In the early 2000s, Marvel Comics decided to dive deep into the manga pool. They were still bouncing back from their own bankruptcy just a few years earlier and manga publishing companies were gaining a foothold in the U.S.. Marvel decided to rebuild their whole world with a Japanese influence into the Marvel Mangaverse, which was met with a varying degree of success.
This new version of the Marvel world included:
– a powerless ninja-themed Spider-man
– Black Panther as an actual cat person
– Iron Man basically became a Power Rangers type Megazord
– the Hulk as a kaiju level monster
– a Geisha Punisher that spanked criminals
– the Fantastic Four were Gundam style mech-suit pilots
Most of the manga renditions they created were seemingly Japanese-inspired characters. Some good stories came out of it. sure. But for the most part, the whole Mangaverse displayed a misunderstanding of the culture they were attempting to mime. One of the Punisher’s villains was named Skang Kee Ho (that should give you an idea of the level of maturity here). The artwork and general style of the comic books were certainly up to professional standards, but they were the only thing that really appeared to be true to manga style. The whole experiment of Mangaverse just wasn’t really committed enough to being a true Japanese adaptation of the Marvel Universe.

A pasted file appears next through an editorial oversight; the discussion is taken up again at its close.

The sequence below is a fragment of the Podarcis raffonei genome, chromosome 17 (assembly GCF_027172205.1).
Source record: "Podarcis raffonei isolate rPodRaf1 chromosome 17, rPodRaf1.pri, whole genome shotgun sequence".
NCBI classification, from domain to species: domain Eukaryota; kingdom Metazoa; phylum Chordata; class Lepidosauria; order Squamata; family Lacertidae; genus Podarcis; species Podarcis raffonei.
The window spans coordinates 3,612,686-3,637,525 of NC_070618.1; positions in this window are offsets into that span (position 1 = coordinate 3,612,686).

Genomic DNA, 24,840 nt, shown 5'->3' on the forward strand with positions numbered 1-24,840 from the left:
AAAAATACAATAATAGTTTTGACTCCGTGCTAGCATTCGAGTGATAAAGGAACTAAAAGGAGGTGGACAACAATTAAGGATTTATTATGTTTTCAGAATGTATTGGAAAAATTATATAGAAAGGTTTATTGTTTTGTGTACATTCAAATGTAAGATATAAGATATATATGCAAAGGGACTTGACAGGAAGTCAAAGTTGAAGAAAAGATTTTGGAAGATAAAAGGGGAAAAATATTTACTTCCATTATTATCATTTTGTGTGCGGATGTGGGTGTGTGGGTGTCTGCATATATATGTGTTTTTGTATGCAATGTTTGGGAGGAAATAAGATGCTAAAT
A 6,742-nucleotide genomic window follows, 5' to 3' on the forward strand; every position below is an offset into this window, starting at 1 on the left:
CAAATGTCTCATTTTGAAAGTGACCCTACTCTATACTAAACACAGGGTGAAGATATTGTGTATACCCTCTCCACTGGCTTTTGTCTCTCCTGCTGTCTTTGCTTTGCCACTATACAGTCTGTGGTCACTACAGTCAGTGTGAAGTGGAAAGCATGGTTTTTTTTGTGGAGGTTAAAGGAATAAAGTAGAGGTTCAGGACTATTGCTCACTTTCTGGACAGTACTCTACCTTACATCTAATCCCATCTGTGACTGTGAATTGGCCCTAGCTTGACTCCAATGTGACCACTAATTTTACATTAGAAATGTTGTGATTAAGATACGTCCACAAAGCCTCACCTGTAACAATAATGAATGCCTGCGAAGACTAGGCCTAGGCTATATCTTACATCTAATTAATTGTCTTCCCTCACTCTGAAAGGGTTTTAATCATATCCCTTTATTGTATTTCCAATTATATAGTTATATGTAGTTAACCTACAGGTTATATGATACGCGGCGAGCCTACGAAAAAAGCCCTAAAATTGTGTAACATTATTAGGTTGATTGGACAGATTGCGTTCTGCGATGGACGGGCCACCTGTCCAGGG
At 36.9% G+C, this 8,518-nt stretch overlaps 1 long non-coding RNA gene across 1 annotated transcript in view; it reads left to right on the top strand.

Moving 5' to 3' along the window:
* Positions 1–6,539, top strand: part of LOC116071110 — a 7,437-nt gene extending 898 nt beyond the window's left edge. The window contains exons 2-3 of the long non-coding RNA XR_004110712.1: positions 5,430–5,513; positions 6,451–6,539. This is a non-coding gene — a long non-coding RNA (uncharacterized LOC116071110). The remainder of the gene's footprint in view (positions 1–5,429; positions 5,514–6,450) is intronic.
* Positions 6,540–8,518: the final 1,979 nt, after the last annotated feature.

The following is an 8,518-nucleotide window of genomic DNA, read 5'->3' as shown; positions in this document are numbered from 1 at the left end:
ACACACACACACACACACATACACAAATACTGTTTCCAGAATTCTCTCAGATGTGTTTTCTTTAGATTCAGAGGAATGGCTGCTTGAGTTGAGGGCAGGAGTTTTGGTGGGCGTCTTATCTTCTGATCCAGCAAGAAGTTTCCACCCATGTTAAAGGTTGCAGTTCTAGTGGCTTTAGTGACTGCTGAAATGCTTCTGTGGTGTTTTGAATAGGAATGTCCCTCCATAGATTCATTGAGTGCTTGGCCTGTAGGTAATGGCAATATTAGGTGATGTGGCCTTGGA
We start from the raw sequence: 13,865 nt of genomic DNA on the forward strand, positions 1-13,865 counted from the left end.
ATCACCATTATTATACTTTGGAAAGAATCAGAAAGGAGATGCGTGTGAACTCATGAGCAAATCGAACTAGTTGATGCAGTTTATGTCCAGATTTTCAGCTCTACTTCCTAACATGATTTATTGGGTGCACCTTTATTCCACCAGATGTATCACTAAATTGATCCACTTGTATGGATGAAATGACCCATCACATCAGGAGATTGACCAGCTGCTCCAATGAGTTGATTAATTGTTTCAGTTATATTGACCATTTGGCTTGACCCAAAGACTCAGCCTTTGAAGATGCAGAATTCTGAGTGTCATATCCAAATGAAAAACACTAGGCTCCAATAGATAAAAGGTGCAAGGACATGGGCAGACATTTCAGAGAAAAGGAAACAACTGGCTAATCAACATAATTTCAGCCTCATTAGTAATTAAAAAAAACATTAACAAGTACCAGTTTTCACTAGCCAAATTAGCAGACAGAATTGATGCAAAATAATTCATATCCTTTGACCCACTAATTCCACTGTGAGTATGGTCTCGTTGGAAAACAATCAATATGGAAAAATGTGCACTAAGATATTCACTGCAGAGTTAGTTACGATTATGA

Frankly, the only ones worth reading were the X-Men: Ronin story and the small set of stories written about the ninja version of Spider-Man: Legend of the Spider-Clan. The Manga Spider-Man actually became pretty popular -despite being cancelled after only three volumes.
The Marvel Mangaverse was shelved by 2006 and there haven’t been any signs of them trying to revive it. Nowadays, American publishers rarely invest in publishing manga versions of their own already popular stories.
Marvel recently dipped its toes back into manga waters with the publication of the Japanese made and licensed Avengers vs Zombies comic called Zombies Assemble. Marvel released it stateside and it hasn’t gone well so far – so badly, that they’re offering refunds for anyone who bought it and wants to return it. They published in the U.S. in the usual manga style of reading where it goes from back to front and right to left. Apparently, this has caused some consternation among American comic book fans who bought it without knowing.
The biggest problem with the Marvel Mangaverse was that they were trying to cash in on the manga fan base without really knowing enough about the genre they were getting into. With the American audience for manga, it could have been amazing if they had handed over their characters to creators that were true fans of the Japanese style.
For a more detailed explanation of the Marvel Mangaverse, check out CBR.com.